By JOHN FLOWERS
SALISBURY — Faced with mounting expenses, soaring fuel bills, lower client rolls and the prospect of major new competition, Shard Villa — one of the oldest and most historically significant senior care facilities in Vermont — will likely close its doors this November.
While the Shard Villa board of directors plans to keep the ornate, 130-year-old mansion and its spectacular Italian wall murals open to the public, the senior care component of the estate — barring a quick, major infusion of cash — will cease operation this fall after an almost 90-year run. That portends a potentially traumatic uprooting for more than a dozen current Shard Villa residents (most of whom are in their 90s) and layoffs for the 14 full- and part-time workers at the facility.
“It is a decision that has been a long-time coming, and not an easy one to make,” said Shard Villa board President Diane Benware. “But it does not seem economically feasible to continue.”
While the board has not yet formally voted to close Shard Villa’s elder care operation, it is taking steps that would lead toward ending that service on Nov. 1. Those steps include notifying the state of Vermont and securing permission through Addison County Probate Court, which is responsible for enforcing the execution of wills.
Columbus Smith built Shard Villa in 1872-74. He and his wife Harriett began taking in elders in 1919, then the family formally launched the senior care facility in an L-shaped addition built in 1922 — a service they sought to perpetuate through their respective wills. Shard Villa leaders will have to convince a probate court judge that financial hardship now makes the senior care operation untenable.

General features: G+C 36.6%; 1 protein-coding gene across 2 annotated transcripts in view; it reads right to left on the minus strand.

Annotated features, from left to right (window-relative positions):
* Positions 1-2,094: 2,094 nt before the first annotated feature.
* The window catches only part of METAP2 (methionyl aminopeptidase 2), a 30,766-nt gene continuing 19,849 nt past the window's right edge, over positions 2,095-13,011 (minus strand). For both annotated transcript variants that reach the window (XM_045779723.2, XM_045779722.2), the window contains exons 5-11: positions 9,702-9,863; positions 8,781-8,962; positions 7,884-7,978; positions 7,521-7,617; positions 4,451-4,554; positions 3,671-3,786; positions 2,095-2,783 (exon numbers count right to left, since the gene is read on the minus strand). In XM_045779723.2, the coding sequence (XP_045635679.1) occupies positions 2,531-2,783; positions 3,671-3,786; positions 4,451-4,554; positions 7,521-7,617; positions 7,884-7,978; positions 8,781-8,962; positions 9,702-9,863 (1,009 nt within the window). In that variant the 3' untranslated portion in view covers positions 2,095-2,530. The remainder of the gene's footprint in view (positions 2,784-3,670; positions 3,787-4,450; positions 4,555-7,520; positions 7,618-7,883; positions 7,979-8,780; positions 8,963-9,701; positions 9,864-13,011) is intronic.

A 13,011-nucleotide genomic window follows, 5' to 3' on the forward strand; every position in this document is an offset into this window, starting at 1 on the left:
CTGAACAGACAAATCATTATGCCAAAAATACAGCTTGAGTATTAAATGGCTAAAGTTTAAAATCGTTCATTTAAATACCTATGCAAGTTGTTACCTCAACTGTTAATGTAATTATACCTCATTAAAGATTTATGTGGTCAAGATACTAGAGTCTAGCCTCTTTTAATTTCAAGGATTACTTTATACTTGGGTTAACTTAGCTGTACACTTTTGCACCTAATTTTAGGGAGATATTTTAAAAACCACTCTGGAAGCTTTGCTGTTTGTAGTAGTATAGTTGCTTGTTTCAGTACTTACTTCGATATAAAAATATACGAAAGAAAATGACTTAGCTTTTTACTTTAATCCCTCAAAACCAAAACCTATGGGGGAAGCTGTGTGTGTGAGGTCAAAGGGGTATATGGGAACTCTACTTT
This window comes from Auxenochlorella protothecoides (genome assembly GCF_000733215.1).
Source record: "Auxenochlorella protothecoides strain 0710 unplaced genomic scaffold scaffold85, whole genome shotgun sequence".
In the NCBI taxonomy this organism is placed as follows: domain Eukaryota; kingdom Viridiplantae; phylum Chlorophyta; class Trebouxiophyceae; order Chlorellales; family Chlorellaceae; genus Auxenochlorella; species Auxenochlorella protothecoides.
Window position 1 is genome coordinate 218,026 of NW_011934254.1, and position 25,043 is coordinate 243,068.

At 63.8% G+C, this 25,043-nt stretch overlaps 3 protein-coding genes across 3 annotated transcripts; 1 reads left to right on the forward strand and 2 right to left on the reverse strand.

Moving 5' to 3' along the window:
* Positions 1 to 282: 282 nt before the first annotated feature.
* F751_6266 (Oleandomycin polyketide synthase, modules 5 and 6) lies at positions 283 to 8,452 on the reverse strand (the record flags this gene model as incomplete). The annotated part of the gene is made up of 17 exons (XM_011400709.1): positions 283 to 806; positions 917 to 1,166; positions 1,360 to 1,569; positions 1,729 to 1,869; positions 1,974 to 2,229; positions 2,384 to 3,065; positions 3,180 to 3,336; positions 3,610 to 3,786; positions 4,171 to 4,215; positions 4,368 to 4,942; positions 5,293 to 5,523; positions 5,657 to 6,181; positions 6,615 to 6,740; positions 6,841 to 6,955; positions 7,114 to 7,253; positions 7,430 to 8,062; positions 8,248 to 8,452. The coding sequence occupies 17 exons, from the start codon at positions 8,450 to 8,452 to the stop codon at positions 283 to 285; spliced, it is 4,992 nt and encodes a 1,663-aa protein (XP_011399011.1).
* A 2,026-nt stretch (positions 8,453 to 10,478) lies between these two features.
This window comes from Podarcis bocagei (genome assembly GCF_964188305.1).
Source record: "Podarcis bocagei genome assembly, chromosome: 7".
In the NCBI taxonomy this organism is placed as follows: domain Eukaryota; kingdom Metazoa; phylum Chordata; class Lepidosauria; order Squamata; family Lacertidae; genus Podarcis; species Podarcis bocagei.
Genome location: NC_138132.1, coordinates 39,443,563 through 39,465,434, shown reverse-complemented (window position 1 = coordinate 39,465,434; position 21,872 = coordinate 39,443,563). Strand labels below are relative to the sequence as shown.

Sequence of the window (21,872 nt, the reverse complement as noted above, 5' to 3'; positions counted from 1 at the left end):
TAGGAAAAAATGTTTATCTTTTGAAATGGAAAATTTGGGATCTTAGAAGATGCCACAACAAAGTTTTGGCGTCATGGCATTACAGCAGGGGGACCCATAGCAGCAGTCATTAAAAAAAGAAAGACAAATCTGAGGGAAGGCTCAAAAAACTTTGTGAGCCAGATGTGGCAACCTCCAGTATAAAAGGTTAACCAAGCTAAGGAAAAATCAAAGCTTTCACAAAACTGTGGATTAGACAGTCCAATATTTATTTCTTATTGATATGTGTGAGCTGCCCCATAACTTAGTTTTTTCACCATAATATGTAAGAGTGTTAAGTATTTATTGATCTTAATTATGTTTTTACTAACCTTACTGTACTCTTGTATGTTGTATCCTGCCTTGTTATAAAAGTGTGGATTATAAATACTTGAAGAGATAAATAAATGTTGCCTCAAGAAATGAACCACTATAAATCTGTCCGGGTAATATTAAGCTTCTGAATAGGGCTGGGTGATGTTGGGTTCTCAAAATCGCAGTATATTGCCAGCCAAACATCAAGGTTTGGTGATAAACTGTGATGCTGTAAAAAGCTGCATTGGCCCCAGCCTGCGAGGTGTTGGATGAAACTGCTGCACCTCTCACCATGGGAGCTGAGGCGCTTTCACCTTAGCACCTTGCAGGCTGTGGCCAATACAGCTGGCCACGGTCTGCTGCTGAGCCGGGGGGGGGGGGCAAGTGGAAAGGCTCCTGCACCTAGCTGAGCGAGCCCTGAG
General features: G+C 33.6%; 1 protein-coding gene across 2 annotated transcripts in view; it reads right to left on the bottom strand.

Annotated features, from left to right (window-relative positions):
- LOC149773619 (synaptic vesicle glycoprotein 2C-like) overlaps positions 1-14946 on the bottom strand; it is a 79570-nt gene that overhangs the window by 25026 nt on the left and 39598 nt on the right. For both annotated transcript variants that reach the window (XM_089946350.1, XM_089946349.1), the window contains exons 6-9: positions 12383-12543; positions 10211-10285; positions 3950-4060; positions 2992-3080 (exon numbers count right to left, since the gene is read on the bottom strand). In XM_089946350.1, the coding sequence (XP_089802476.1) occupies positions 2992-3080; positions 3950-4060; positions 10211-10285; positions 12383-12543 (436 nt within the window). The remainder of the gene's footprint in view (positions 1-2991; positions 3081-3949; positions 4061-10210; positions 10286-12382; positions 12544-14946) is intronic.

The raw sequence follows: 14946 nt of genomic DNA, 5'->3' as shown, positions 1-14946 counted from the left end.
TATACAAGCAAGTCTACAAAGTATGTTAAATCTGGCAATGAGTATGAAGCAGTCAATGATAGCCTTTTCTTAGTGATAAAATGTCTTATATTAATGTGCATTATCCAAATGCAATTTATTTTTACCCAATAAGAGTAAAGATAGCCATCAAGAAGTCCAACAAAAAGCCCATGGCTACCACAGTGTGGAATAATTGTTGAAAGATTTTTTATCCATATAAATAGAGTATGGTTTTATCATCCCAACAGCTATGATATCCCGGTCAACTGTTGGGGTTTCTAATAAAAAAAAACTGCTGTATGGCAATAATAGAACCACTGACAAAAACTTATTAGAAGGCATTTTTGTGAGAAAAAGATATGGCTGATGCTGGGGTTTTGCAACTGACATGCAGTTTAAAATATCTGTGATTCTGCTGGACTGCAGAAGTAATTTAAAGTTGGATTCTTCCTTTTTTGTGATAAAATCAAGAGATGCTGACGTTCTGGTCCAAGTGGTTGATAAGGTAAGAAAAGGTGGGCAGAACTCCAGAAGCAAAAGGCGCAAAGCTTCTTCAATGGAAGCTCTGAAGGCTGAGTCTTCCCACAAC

Officials vowed to work with families to find new accommodations for current Shard Villa residents. They also promised to work with staff to line up new jobs.
By KATHRYN FLAGG
SALISBURY — Collin Tompkins was one of the first out of the old Lund boat, springing onto the narrow dock while the 16-foot craft shimmied up alongside its moorings.
He, like the other three young men in the boat, was damp and smiling. It was a game of back and forth for a little while, and the four men, their wetsuits slung down to mid-waist, looked like they’ve done this a hundred times. Someone secured the boat. Another hoisted their dripping scuba equipment into a deep wheelbarrow.
And among the last items unloaded onto the dock, and then piled into the wheelbarrow, were several mesh bags filled with heavy, wet weeds — Eurasian watermilfoil, the invasive species this team of young divers is at work carefully plucking from Lake Dunmore’s lakebed.
Tompkins, 22, Nate Bierschenk, 19, Derek LaRosee, 19, and Will Pitkin, 17, are the specially trained corps of divers that make up the Lake Dunmore/Fern Lake Association (LDFLA) Milfoil Project. They’re charged with keeping the milfoil problem in Lake Dunmore and Fern Lake — Dunmore’s little sister — in check.
But in addition to serving as lake watch guards, these divers also happen to be a friendly gaggle of students — boys happy with a summer job that puts them on the lake, in the water and among good company.
“It’s a nice way to be on the lake all summer and help out,” said Bierschenk, whose family owns a house on Dunmore.
It’s a remarkable team, in large part because Tompkins, Bierschenk, Pitkin and LaRosee — and the “Lake System Monitors” who have staffed the project in previous summers — demonstrate that it is possible to control milfoil in an environmentally friendly way, without chemicals, herbicides or lumbering, expensive mechanical harvesters.